New polls show Rep. Tammy Baldwin, the Democratic candidate for Wisconsin's vacant U.S. Senate seat, with a four-point lead over her Republican challenger, former governor Tommy Thompson, in a race which may determine control of the Senate and had previously been considered a lock for Republicans. If Baldwin is elected she would likely follow in the footsteps of Wisconsin's Russ Feingold and be one of the more independent and progressive members of the U.S. Senate.
When former Secretary of State Colin Powell endorsed Barack Obama for president, Romney campaign chair John Sununu dismissed it as just a black man standing up for one of his tribe.
That racial gibe fits a campaign with a yawning racial divide: Obama is struggling among white working-class men, while Romney has essentially abandoned any effort to win the votes of African Americans and Latinos.
The political world rapidly returned to normal Tuesday in the wake of Hurricane Sandy, as fears began to subside that the devastating storm would adversely affect the presidential election only a week away.
Both candidates paid their respects to storm victims, but that just allowed each campaign to accuse the other of politicizing the storm. As the cleanup began on Tuesday, it became clear that whatever impact the storm has on the election will likely be at the margins.
Over the past two weeks, conventional wisdom — at least in Washington — has cemented around the idea that the swing states of Florida and Virginia have moved strongly in Mitt Romney’s direction and that he is likely to carry both of them in a week’s time.
KETTERING, Ohio – Mitt Romney repeatedly ignored questions about his position on federal funding for the Federal Emergency Management Agency (FEMA) at an event for storm victims Tuesday.
After speaking briefly to supporters and gathering donations Romney, Sen. Rob Portman (R-Ohio) and some campaign staffers headed outside into the cold, rainy afternoon and proceeded to load up a yellow Penske truck with supplies, canned goods and other donated items.
Hurricane Sandy made landfall in New Jersey Monday night, where outspoken Gov. Chris Christie (R) faces a potentially tough reelection campaign in 2013. A year in advance, the rough storm and its aftermath could be the biggest test yet of the brusque governor’s management capabilities.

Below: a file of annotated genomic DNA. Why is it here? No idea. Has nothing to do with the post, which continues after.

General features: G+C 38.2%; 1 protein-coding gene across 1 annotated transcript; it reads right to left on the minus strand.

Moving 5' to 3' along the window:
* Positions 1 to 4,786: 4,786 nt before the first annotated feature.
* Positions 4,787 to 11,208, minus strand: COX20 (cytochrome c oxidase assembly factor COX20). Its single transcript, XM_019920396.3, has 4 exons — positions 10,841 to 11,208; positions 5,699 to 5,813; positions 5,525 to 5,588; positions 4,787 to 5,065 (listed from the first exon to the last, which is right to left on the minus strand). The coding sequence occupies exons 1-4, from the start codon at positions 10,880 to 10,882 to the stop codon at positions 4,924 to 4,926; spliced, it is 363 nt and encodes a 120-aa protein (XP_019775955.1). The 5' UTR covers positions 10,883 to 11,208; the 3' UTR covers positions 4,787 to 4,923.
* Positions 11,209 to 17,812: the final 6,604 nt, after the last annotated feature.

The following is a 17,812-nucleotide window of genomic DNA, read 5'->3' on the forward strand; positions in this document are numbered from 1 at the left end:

It’s a test Christie is largely passing so far, by adhering to a vital political principle in instances like these: leave politics aside.
Who will do more for the auto industry? Not Barack Obama. Fact checkers confirm that his attacks on Mitt Romney are false. The truth? Mitt Romney has a plan to help the auto industry. He is supported by Lee Iacocca and the Detroit News. Obama took GM and Chrysler into bankruptcy and sold Chrysler to Italians who are going to build Jeeps in China. Mitt Romney will fight for every American job.”
Who would have thought that a late-season hurricane would sweep up the East Coast of the United States on the eve of one of the closest election contests in the country’s history?
Not, presumably, Mitt Romney.
The U.S. fleet of 104 deteriorating atomic reactors is starting to fall. The much-hyped "nuclear renaissance" is now definitively headed in reverse.
The announcement that Wisconsin's Kewaunee will shut next year will be remembered as a critical dam break. Opened in 1974, Kewaunee has fallen victim to low gas prices, declining performance, unsolved technical problems and escalating public resistance.
It’s practically the eve of the election—and I’m still kind of stunned to hear from people who don’t plan to vote, who think voting doesn’t matter. A young writer, 21 years old, wrote to me the other day, after seeing an interview I did on what elections are and aren’t, and on how the candidates do and don’t differ on foreign policy. (Spoiler alert: mostly they don’t.)